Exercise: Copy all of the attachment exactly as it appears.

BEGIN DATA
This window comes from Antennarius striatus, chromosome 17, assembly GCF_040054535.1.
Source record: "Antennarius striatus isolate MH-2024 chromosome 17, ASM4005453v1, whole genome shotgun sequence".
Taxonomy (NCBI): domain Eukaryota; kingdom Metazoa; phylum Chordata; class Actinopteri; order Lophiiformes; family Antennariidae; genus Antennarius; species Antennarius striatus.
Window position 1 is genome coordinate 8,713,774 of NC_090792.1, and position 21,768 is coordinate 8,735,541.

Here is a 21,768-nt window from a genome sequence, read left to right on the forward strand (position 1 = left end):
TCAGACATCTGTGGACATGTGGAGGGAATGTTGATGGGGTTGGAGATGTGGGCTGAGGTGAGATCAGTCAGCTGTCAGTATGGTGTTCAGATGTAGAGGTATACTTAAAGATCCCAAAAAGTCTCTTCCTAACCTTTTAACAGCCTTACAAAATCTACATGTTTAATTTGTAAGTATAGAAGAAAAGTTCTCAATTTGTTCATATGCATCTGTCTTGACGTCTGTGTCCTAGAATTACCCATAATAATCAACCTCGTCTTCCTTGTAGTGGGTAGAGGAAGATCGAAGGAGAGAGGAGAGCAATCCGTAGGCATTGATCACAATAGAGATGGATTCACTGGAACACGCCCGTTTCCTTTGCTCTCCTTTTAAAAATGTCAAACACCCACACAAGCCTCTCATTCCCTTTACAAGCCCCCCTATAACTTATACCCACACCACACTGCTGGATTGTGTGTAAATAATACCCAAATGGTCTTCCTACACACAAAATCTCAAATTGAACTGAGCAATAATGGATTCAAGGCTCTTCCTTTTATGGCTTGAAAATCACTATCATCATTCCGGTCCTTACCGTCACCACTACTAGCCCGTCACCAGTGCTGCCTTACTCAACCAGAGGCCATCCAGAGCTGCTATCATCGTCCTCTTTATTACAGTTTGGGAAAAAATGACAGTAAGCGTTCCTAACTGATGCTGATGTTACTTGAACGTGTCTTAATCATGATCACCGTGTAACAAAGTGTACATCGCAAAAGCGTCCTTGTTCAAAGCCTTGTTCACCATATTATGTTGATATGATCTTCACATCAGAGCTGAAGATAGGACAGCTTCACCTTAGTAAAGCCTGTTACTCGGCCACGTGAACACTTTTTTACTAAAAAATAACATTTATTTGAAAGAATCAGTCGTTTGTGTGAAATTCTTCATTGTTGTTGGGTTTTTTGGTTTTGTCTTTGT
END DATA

This window comes from Antennarius striatus, chromosome 17, assembly GCF_040054535.1.
Source record: "Antennarius striatus isolate MH-2024 chromosome 17, ASM4005453v1, whole genome shotgun sequence".
Taxonomy (NCBI): domain Eukaryota; kingdom Metazoa; phylum Chordata; class Actinopteri; order Lophiiformes; family Antennariidae; genus Antennarius; species Antennarius striatus.
Window position 1 is genome coordinate 8,713,774 of NC_090792.1, and position 21,768 is coordinate 8,735,541.

Here is a 21,768-nt window from a genome sequence, read left to right on the forward strand (position 1 = left end):
TCAGACATCTGTGGACATGTGGAGGGAATGTTGATGGGGTTGGAGATGTGGGCTGAGGTGAGATCAGTCAGCTGTCAGTATGGTGTTCAGATGTAGAGGTATACTTAAAGATCCCAAAAAGTCTCTTCCTAACCTTTTAACAGCCTTACAAAATCTACATGTTTAATTTGTAAGTATAGAAGAAAAGTTCTCAATTTGTTCATATGCATCTGTCTTGACGTCTGTGTCCTAGAATTACCCATAATAATCAACCTCGTCTTCCTTGTAGTGGGTAGAGGAAGATCGAAGGAGAGAGGAGAGCAATCCGTAGGCATTGATCACAATAGAGATGGATTCACTGGAACACGCCCGTTTCCTTTGCTCTCCTTTTAAAAATGTCAAACACCCACACAAGCCTCTCATTCCCTTTACAAGCCCCCCTATAACTTATACCCACACCACACTGCTGGATTGTGTGTAAATAATACCCAAATGGTCTTCCTACACACAAAATCTCAAATTGAACTGAGCAATAATGGATTCAAGGCTCTTCCTTTTATGGCTTGAAAATCACTATCATCATTCCGGTCCTTACCGTCACCACTACTAGCCCGTCACCAGTGCTGCCTTACTCAACCAGAGGCCATCCAGAGCTGCTATCATCGTCCTCTTTATTACAGTTTGGGAAAAAATGACAGTAAGCGTTCCTAACTGATGCTGATGTTACTTGAACGTGTCTTAATCATGATCACCGTGTAACAAAGTGTACATCGCAAAAGCGTCCTTGTTCAAAGCCTTGTTCACCATATTATGTTGATATGATCTTCACATCAGAGCTGAAGATAGGACAGCTTCACCTTAGTAAAGCCTGTTACTCGGCCACGTGAACACTTTTTTACTAAAAAATAACATTTATTTGAAAGAATCAGTCGTTTGTGTGAAATTCTTCATTGTTGTTGGGTTTTTTGGTTTTGTCTTTGT